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115: Trauma And the Brain

It’s important to recognize that not everyone responds to trauma in the same way, and some individuals may be more resilient than others. Nonetheless, it’s important that we discuss why and how traumas affect the brain and the body.

At some point in our lives, we’ve had traumatizing experiences in some way, shape or form. These traumas affect how our brain works and how we react to things and unfortunately, for some people, the profound impact of their traumas could be worse and further affect their overall well-being.

It's important to recognize that not everyone responds to trauma in the same way, and some individuals may be more resilient than others. Nonetheless, it’s important that we discuss why and how traumas affect the brain and the body.

It doesn’t matter what age you are, the body holds trauma.

Trauma is an emotional consequence from living through a distressing event or series of events. It can happen at any age and it is unique to each person. What may be traumatic for one person might not have the same impact on another. There are different kinds of traumas – acute trauma, chronic trauma, complex trauma and developmental trauma.

Among those mentioned, developmental trauma is what is likely to stick longer as it occurred in the early developmental periods of the individual. That’s why it’s really important to seek proper help immediately. For some people, their traumas stick with them for a long time. Sometimes, it has something to do with temperament, disposition, and of course, the mindset.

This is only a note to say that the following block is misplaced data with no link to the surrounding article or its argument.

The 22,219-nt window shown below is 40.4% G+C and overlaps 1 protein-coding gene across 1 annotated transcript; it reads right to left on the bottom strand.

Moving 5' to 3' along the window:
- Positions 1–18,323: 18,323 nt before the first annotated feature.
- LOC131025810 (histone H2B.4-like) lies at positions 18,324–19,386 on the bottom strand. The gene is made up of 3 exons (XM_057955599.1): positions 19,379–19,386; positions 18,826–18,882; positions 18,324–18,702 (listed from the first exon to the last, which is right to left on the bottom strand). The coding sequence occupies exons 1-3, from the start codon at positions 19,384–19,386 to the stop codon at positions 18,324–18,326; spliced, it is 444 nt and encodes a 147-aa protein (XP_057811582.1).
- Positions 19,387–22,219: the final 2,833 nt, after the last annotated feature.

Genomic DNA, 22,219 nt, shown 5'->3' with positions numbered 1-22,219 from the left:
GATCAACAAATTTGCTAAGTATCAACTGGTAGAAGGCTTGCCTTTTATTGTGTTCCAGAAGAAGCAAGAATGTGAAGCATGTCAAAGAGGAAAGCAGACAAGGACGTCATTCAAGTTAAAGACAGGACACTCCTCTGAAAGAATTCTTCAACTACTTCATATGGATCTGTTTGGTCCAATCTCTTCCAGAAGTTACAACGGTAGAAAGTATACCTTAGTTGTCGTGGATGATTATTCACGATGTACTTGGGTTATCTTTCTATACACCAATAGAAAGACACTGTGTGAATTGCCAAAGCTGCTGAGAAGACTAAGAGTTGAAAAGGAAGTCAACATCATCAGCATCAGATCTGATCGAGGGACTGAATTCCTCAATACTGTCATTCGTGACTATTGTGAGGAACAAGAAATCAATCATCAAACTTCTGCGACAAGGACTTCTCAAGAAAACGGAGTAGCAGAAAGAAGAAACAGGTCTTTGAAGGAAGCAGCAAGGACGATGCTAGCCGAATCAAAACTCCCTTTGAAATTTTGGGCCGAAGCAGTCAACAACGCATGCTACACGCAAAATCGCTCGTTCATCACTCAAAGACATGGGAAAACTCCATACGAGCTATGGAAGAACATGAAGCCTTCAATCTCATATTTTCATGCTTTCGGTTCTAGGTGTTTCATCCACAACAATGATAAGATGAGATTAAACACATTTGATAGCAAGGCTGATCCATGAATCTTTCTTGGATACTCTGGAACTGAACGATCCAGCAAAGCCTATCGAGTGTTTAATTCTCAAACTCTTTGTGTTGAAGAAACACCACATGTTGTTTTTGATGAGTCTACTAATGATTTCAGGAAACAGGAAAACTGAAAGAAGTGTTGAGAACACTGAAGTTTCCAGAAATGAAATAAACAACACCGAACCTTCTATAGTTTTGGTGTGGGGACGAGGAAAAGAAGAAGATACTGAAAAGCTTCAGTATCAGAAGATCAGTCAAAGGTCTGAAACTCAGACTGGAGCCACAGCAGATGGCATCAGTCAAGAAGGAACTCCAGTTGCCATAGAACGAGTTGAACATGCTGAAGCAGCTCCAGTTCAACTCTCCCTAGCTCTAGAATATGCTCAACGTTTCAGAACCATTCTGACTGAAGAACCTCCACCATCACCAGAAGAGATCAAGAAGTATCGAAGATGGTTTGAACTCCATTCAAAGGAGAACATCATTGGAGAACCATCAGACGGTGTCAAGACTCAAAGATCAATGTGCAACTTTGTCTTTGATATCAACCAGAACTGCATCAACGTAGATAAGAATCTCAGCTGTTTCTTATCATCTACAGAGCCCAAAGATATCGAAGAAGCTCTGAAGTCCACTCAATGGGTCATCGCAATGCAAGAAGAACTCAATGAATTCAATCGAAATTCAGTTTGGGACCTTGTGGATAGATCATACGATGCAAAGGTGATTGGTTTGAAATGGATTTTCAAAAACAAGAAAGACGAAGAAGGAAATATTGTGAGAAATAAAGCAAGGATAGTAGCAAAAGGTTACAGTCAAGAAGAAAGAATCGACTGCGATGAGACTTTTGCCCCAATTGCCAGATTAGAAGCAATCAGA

If you haven't read the book entitled The Body Keeps The Score by Bessel van der Kolk, you’re definitely missing out especially if you’ve experienced trauma or you know someone who has experienced trauma. It’s such a game changer as it deals with the struggles in the advancement in brain science, particularly in the world of traumas. It greatly helps people to understand just how important getting that trauma out of the subconscious and the body really is.

What we know besides the role of temperament in the long-lasting effects of trauma is that what you bring to the table is what helps you get through. As such, if you have other clinical issues, the trauma is more likely to stick with you. However, it is important to note that this doesn’t mean that it’s going to be there forever.

How trauma affects the brain and the body.

When trauma affects the brain, what happens is that our limbic system determines if there is a threat or not. Once you are in a trauma state and activated, it's going to start activating more and more. Consequently, it will misperceive sensory information, sound, or other things that are triggering you to activate causing a cascade of cortisol which in turn negatively affects the body’s responsiveness.

As for those who start to react to things negatively like having panic attacks or difficulty in waking up, what is different is you're having constant activations of things that are triggering your past trauma. In fact, many trauma survivors experience heightened anxiety and panic attacks whereas others experience mental health issues or memory and cognitive issues.

The importance of working with a trauma specialist.

Considering the fact that traumas badly affect the brain and the body in various aspects and can get stuck for a long period of time, it’s essential for you to have a highly trained trauma therapist who will provide you with expert care as he/she is equipped with extensive training in trauma-focused therapeutic approaches.

The good thing about working with a trauma therapist is that we believe in the benefits of somatic therapy. Personally, I also like EFT tapping and EMDR therapy. But of course, to each his own. Whatever you choose, you’re gonna have to work with your trauma specialist and trace the root causes to have the appropriate treatment that you’re going to stick with.

Remember that when you do therapies that go in through the body, you're able to anchor and regulate your brain and body. These therapies aim to help individuals regulate their emotions, manage stress, and process trauma by focusing on bodily sensations and physical experiences.

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